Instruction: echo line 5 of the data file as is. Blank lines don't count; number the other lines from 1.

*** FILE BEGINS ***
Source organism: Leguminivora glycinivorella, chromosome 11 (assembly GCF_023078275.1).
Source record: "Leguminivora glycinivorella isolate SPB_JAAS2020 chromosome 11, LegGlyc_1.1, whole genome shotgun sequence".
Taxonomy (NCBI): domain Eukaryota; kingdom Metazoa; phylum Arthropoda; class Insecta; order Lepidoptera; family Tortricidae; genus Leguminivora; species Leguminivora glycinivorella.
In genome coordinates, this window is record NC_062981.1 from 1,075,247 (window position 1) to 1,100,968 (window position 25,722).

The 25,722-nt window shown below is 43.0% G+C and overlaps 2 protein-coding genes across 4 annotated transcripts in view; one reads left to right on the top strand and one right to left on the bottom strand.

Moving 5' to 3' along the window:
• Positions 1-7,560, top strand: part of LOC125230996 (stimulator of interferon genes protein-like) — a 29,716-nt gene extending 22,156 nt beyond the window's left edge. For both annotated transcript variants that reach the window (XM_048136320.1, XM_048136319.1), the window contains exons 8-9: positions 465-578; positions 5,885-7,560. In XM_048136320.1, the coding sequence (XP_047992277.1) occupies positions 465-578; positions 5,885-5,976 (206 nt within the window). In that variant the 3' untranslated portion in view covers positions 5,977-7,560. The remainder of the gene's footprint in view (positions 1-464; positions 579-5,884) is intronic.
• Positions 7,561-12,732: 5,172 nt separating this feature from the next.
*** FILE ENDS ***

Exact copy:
The 25,722-nt window shown below is 43.0% G+C and overlaps 2 protein-coding genes across 4 annotated transcripts in view; one reads left to right on the top strand and one right to left on the bottom strand.